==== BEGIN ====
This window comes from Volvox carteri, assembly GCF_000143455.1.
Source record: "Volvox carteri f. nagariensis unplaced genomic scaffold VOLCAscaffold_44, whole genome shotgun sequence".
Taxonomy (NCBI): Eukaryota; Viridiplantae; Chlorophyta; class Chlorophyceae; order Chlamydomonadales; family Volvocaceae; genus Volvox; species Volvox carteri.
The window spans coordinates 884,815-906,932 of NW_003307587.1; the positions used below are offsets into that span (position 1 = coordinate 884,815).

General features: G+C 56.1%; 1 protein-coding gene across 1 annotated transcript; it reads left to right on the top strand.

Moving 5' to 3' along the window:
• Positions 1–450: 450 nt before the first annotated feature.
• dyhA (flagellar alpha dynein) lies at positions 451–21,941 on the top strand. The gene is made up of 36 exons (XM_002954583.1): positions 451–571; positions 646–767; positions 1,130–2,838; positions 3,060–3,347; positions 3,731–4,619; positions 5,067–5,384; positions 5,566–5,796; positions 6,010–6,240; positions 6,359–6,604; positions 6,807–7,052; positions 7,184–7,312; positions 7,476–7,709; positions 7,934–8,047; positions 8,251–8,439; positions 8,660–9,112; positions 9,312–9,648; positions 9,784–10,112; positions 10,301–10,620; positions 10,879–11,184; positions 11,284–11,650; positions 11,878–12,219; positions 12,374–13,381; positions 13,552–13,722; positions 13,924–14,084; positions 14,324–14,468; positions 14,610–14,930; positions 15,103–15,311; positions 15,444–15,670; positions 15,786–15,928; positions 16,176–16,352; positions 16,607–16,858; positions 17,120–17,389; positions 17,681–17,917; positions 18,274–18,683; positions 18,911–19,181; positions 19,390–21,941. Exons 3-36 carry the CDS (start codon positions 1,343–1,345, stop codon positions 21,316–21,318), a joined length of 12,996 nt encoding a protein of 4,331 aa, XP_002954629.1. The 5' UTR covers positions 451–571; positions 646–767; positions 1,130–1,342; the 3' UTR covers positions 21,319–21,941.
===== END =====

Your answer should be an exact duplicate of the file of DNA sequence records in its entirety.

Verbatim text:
This window comes from Volvox carteri, assembly GCF_000143455.1.
Source record: "Volvox carteri f. nagariensis unplaced genomic scaffold VOLCAscaffold_44, whole genome shotgun sequence".
Taxonomy (NCBI): Eukaryota; Viridiplantae; Chlorophyta; class Chlorophyceae; order Chlamydomonadales; family Volvocaceae; genus Volvox; species Volvox carteri.
The window spans coordinates 884,815-906,932 of NW_003307587.1; the positions used below are offsets into that span (position 1 = coordinate 884,815).

General features: G+C 56.1%; 1 protein-coding gene across 1 annotated transcript; it reads left to right on the top strand.

Moving 5' to 3' along the window:
• Positions 1–450: 450 nt before the first annotated feature.
• dyhA (flagellar alpha dynein) lies at positions 451–21,941 on the top strand. The gene is made up of 36 exons (XM_002954583.1): positions 451–571; positions 646–767; positions 1,130–2,838; positions 3,060–3,347; positions 3,731–4,619; positions 5,067–5,384; positions 5,566–5,796; positions 6,010–6,240; positions 6,359–6,604; positions 6,807–7,052; positions 7,184–7,312; positions 7,476–7,709; positions 7,934–8,047; positions 8,251–8,439; positions 8,660–9,112; positions 9,312–9,648; positions 9,784–10,112; positions 10,301–10,620; positions 10,879–11,184; positions 11,284–11,650; positions 11,878–12,219; positions 12,374–13,381; positions 13,552–13,722; positions 13,924–14,084; positions 14,324–14,468; positions 14,610–14,930; positions 15,103–15,311; positions 15,444–15,670; positions 15,786–15,928; positions 16,176–16,352; positions 16,607–16,858; positions 17,120–17,389; positions 17,681–17,917; positions 18,274–18,683; positions 18,911–19,181; positions 19,390–21,941. Exons 3-36 carry the CDS (start codon positions 1,343–1,345, stop codon positions 21,316–21,318), a joined length of 12,996 nt encoding a protein of 4,331 aa, XP_002954629.1. The 5' UTR covers positions 451–571; positions 646–767; positions 1,130–1,342; the 3' UTR covers positions 21,319–21,941.